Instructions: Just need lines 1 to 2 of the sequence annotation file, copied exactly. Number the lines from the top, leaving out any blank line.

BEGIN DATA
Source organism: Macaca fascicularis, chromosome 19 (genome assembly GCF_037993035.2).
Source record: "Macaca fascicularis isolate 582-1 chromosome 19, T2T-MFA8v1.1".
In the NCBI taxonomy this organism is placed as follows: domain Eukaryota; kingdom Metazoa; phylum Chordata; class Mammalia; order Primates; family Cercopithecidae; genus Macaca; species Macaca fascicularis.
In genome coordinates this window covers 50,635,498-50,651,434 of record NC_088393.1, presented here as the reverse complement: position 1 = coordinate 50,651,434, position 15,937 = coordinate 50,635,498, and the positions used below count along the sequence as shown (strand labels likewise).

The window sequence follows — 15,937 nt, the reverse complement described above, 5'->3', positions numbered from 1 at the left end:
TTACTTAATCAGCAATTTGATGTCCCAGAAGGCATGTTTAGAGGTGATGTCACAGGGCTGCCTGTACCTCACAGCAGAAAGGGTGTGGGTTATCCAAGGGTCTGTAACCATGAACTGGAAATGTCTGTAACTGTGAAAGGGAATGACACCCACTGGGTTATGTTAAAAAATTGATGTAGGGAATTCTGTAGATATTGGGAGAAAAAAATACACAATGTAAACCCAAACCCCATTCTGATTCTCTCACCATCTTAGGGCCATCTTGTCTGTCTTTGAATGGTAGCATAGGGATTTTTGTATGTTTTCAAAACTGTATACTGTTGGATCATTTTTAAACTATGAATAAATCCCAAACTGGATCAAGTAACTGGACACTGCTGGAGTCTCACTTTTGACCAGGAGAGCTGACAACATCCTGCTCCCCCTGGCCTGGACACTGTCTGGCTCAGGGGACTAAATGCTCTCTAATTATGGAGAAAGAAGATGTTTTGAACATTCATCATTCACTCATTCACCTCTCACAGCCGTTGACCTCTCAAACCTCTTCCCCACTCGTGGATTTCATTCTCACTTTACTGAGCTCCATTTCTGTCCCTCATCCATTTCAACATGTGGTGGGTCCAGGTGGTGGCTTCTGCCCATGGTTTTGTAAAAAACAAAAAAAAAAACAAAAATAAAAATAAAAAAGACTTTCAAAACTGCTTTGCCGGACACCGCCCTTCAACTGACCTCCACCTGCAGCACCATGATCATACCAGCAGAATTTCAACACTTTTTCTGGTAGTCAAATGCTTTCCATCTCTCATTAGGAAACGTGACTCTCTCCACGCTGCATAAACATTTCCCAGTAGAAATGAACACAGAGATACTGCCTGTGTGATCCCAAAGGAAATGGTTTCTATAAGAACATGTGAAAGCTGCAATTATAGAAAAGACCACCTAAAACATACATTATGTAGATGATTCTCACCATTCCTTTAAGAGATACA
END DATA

Source organism: Macaca fascicularis, chromosome 19 (genome assembly GCF_037993035.2).
Source record: "Macaca fascicularis isolate 582-1 chromosome 19, T2T-MFA8v1.1".